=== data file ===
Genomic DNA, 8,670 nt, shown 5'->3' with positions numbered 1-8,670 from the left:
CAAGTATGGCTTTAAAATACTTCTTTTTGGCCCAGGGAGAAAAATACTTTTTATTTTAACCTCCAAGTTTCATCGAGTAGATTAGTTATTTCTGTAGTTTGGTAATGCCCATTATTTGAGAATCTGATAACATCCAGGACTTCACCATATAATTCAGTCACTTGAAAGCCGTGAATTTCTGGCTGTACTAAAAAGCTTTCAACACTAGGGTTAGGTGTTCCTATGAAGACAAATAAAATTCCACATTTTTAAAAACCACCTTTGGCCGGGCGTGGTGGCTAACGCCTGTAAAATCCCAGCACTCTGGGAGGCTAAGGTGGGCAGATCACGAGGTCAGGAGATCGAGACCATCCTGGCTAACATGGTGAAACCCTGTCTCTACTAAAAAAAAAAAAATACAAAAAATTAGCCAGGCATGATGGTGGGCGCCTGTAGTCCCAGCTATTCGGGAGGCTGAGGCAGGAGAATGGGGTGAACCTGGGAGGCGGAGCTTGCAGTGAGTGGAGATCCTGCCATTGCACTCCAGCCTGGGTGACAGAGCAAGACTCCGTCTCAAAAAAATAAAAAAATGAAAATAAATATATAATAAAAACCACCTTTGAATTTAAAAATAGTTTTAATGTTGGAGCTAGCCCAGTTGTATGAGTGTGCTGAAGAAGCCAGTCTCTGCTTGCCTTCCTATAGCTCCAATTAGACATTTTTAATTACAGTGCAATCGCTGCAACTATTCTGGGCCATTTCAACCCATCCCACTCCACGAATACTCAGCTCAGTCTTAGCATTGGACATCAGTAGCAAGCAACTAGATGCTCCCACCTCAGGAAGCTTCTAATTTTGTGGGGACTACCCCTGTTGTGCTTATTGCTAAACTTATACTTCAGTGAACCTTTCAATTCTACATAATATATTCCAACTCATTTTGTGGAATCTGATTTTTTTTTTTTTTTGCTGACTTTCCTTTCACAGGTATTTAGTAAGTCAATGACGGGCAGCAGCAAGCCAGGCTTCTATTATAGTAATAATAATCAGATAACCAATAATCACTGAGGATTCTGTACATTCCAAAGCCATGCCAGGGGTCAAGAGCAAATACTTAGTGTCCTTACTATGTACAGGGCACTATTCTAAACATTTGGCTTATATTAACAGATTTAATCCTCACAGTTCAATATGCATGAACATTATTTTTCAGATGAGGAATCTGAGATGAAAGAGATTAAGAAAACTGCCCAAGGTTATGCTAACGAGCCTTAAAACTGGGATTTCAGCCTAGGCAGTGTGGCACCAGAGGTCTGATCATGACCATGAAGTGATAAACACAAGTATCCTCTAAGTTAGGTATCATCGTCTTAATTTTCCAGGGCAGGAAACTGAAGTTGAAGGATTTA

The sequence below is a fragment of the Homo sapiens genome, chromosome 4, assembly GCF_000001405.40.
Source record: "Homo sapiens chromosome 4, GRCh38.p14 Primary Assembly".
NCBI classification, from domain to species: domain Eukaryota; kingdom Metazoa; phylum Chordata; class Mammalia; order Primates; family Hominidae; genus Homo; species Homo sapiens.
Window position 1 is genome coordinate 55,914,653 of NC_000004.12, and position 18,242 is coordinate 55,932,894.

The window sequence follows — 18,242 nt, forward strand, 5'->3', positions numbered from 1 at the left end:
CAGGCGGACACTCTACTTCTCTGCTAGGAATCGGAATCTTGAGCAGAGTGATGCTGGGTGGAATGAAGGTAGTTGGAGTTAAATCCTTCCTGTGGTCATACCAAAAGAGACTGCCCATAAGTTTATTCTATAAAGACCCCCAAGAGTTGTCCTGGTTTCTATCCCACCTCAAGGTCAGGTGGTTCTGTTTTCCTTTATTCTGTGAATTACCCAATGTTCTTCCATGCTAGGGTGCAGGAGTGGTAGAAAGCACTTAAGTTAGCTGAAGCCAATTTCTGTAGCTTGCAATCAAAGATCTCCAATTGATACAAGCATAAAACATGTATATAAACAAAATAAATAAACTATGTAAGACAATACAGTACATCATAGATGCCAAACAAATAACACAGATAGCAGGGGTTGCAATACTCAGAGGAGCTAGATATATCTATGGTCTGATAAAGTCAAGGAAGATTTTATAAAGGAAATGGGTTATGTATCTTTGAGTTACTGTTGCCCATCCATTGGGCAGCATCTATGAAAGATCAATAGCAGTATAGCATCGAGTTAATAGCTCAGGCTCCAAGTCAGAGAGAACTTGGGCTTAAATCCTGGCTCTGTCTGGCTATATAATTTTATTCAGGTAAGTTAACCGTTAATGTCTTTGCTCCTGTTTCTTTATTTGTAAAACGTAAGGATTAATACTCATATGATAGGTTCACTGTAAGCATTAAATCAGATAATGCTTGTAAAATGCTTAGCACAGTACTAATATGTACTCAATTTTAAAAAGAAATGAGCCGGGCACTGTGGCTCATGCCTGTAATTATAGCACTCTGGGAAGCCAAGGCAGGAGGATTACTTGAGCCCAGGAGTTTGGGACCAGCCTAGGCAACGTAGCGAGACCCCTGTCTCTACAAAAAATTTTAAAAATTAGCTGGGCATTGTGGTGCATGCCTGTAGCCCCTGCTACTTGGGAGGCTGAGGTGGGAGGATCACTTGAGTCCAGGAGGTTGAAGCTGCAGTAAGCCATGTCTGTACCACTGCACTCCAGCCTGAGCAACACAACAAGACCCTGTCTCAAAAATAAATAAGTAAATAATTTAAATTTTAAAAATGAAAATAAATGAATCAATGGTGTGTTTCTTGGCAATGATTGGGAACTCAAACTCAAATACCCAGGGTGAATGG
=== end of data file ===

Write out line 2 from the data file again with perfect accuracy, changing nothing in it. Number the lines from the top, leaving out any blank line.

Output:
CAAGTATGGCTTTAAAATACTTCTTTTTGGCCCAGGGAGAAAAATACTTTTTATTTTAACCTCCAAGTTTCATCGAGTAGATTAGTTATTTCTGTAGTTTGGTAATGCCCATTATTTGAGAATCTGATAACATCCAGGACTTCACCATATAATTCAGTCACTTGAAAGCCGTGAATTTCTGGCTGTACTAAAAAGCTTTCAACACTAGGGTTAGGTGTTCCTATGAAGACAAATAAAATTCCACATTTTTAAAAACCACCTTTGGCCGGGCGTGGTGGCTAACGCCTGTAAAATCCCAGCACTCTGGGAGGCTAAGGTGGGCAGATCACGAGGTCAGGAGATCGAGACCATCCTGGCTAACATGGTGAAACCCTGTCTCTACTAAAAAAAAAAAAATACAAAAAATTAGCCAGGCATGATGGTGGGCGCCTGTAGTCCCAGCTATTCGGGAGGCTGAGGCAGGAGAATGGGGTGAACCTGGGAGGCGGAGCTTGCAGTGAGTGGAGATCCTGCCATTGCACTCCAGCCTGGGTGACAGAGCAAGACTCCGTCTCAAAAAAATAAAAAAATGAAAATAAATATATAATAAAAACCACCTTTGAATTTAAAAATAGTTTTAATGTTGGAGCTAGCCCAGTTGTATGAGTGTGCTGAAGAAGCCAGTCTCTGCTTGCCTTCCTATAGCTCCAATTAGACATTTTTAATTACAGTGCAATCGCTGCAACTATTCTGGGCCATTTCAACCCATCCCACTCCACGAATACTCAGCTCAGTCTTAGCATTGGACATCAGTAGCAAGCAACTAGATGCTCCCACCTCAGGAAGCTTCTAATTTTGTGGGGACTACCCCTGTTGTGCTTATTGCTAAACTTATACTTCAGTGAACCTTTCAATTCTACATAATATATTCCAACTCATTTTGTGGAATCTGATTTTTTTTTTTTTTTGCTGACTTTCCTTTCACAGGTATTTAGTAAGTCAATGACGGGCAGCAGCAAGCCAGGCTTCTATTATAGTAATAATAATCAGATAACCAATAATCACTGAGGATTCTGTACATTCCAAAGCCATGCCAGGGGTCAAGAGCAAATACTTAGTGTCCTTACTATGTACAGGGCACTATTCTAAACATTTGGCTTATATTAACAGATTTAATCCTCACAGTTCAATATGCATGAACATTATTTTTCAGATGAGGAATCTGAGATGAAAGAGATTAAGAAAACTGCCCAAGGTTATGCTAACGAGCCTTAAAACTGGGATTTCAGCCTAGGCAGTGTGGCACCAGAGGTCTGATCATGACCATGAAGTGATAAACACAAGTATCCTCTAAGTTAGGTATCATCGTCTTAATTTTCCAGGGCAGGAAACTGAAGTTGAAGGATTTA